Afterword

The solar industry has grown in fits and starts since the early 1970s, but its recent ascent has all but cemented it as a major energy technology for the future. In the short and medium term, the future of solar is brightest for installation companies, which are benefitting from low module prices, cheap capital, and abundant new mar­kets. The manufacturing market will remain depressed as the oversupply of panels comes down.

China will play a pivotal role in the future of solar energy and is likely to become the dominant market driver of the industry. It has already eclipsed the United States as the top investment market for solar, but the most important trends are whether it will continue its aggressive shift away from production or towards installation.

China should make efforts towards building a more balanced and sustainable market for solar products, if for no other reason than to protect its investments in the industry. After years of massive subsidies, the Chinese solar production engine has become the market leader but is also significantly oversupplying the market with panels. China, with its immense scale, intense energy requirements, and ability to green-light projects quicker than most countries, could swallow the entire oversupply in a single gulp.

The results of such a movement would be mixed at first. As supply dwindled, prices would rise in the short term, putting pressure on installers in Europe and America. However, the scale of the market would increase to a point where pricing would become both low and sustainable.

Manufacturers would see profits return. This would spur more production innova­tion and efficiency. It would also mark the return of R&D and further technological innovations to develop the next generation of solar systems.

Policy support will need to remain constant during the transition. In the United States in particular, a continuation of the 30% consumer tax credit, expansion of FiT laws and third-party leases, and continued R&D funding will be critical to maintain the market in flux. In Europe, moving from austerity – to growth-driven policies will be important as that bloc reaches saturation of its solar markets.

Policies will become easier to enact over time, as the shift in public opinion that is underway is both growing in momentum and getting older. In the developed world, and particularly in the United States, political views are still important regard­ing the perception of clean energy, but much less so in the past. Climate deniers are seen increasingly as outcasts, and the younger generation of Americans tends to bal­ance profits with environmental protection with a longer view in mind.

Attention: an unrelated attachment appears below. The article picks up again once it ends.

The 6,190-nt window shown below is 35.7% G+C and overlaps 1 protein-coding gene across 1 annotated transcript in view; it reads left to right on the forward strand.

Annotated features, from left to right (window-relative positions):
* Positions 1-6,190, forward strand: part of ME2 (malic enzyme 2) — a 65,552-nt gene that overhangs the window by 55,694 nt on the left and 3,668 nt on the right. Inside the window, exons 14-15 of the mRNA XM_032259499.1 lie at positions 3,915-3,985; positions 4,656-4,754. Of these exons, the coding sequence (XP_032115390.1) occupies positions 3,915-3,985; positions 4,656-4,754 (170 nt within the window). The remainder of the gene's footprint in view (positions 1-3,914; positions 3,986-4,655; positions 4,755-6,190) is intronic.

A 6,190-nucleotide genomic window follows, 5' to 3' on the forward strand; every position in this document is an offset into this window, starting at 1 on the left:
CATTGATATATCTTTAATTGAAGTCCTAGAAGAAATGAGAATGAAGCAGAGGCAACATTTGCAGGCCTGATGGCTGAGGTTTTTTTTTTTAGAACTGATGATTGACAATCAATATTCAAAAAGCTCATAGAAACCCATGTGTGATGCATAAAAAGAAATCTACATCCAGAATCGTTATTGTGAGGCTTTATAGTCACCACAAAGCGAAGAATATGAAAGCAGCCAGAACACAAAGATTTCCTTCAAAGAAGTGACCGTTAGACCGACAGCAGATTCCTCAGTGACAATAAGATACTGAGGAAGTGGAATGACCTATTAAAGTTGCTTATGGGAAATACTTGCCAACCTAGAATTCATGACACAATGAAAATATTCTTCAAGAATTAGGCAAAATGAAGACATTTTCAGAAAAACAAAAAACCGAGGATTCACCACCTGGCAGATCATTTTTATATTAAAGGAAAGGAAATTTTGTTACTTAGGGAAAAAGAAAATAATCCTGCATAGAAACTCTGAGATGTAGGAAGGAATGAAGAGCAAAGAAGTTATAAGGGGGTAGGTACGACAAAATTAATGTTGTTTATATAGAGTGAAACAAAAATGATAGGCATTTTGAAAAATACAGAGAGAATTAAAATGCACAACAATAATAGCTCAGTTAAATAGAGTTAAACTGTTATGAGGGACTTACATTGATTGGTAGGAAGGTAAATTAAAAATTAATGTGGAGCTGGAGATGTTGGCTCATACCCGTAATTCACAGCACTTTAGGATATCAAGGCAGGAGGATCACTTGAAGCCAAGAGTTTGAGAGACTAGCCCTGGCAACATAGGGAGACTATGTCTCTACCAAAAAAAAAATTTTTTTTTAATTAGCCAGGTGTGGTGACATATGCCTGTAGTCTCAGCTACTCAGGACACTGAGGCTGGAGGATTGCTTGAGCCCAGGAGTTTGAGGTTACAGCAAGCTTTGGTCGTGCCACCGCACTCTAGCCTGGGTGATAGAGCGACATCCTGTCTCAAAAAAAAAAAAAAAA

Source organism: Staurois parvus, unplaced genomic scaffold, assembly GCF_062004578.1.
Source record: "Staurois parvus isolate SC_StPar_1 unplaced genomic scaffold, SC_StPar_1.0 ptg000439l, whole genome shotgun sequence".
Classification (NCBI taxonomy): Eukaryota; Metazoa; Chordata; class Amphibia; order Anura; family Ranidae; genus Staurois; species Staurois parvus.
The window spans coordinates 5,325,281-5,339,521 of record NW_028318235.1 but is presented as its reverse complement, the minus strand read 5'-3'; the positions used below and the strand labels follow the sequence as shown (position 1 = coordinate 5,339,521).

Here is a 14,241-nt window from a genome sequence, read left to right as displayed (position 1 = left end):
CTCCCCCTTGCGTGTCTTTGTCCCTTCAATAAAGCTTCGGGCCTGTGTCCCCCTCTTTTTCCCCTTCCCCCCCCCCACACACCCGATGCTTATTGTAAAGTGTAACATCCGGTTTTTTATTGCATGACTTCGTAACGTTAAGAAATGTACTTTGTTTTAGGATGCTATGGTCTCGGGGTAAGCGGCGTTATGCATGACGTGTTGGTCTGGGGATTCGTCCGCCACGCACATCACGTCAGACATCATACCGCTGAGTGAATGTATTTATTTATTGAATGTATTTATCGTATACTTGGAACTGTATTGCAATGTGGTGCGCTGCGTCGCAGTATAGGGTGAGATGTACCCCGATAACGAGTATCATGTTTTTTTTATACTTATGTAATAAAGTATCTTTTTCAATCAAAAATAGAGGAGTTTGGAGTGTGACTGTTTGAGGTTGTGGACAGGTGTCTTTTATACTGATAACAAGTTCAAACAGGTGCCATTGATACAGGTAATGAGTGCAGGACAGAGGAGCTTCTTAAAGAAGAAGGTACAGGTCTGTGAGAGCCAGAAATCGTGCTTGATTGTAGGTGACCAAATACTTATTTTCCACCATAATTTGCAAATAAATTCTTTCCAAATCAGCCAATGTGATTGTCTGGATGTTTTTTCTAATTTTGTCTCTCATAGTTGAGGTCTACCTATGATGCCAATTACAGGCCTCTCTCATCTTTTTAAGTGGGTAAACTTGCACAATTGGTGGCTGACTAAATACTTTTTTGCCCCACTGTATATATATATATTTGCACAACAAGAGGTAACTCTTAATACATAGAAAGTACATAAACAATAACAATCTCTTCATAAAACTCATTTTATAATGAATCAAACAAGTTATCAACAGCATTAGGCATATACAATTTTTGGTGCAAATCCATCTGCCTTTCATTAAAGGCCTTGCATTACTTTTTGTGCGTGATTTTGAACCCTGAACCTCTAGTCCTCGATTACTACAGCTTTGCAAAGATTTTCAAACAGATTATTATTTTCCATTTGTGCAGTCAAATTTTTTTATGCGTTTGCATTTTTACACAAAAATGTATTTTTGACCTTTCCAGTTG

Without any major setbacks, solar is primed to compete with other energy sources. As their prices rise as supply of fossil fuels dwindle in the face of increas­ing demand, the price of solar modules continues to fall. And the fuel is forever free. Given current trends, price parity, and then subsidy-free price parity will come sooner than most expect, sometime between 2015 and 2025.

Solar Energy Markets. DOI: http://dx. doi. org/10.1016/B978-0-12-397174-6.00010-6

© 2014 Elsevier Inc. All rights reserved.

At these prices, solar systems, particularly PV systems, will dot the landscapes and rooftops of areas with strong solar resources. Jobs will be created by the tens of thousands in the United States, which will be important to offset the continuing declines of the coal industry. Solid, middle-class jobs in manufacturing, construc­tion, sales, and engineering will proliferate in the Middle East, India, and throughout Asia. Massive amounts of CO2 will be diverted.

As solar power enters the mainstream, the energy future of many nations hangs in the balance. This future increasingly appears clear and bright, and while solar energy will not become a predominant source in the near term, its importance as a supple­mental and incremental component will only increase over time.